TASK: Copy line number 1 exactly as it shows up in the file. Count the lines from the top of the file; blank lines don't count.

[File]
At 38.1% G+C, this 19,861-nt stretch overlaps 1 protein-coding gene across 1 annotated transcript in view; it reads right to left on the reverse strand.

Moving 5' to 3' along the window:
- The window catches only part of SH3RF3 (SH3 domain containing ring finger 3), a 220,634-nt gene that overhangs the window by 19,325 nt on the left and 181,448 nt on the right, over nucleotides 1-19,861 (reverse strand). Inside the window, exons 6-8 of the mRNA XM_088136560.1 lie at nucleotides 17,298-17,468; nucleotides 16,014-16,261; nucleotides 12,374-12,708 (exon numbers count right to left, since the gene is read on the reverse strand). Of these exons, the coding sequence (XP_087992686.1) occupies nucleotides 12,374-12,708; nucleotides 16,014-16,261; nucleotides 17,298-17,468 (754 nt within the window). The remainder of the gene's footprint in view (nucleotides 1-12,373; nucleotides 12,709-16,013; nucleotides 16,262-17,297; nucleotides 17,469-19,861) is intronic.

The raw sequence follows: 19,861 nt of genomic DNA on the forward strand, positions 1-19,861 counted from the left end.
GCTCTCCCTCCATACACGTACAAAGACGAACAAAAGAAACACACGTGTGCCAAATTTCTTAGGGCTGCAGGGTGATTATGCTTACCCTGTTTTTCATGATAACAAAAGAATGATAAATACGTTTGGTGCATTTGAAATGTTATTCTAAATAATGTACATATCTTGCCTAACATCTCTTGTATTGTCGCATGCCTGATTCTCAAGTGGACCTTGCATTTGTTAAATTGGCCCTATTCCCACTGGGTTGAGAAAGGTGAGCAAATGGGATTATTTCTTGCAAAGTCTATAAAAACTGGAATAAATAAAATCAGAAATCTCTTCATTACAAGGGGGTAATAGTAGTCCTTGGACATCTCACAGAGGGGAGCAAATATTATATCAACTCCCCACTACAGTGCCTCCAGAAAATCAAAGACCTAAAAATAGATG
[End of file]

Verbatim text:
At 38.1% G+C, this 19,861-nt stretch overlaps 1 protein-coding gene across 1 annotated transcript in view; it reads right to left on the reverse strand.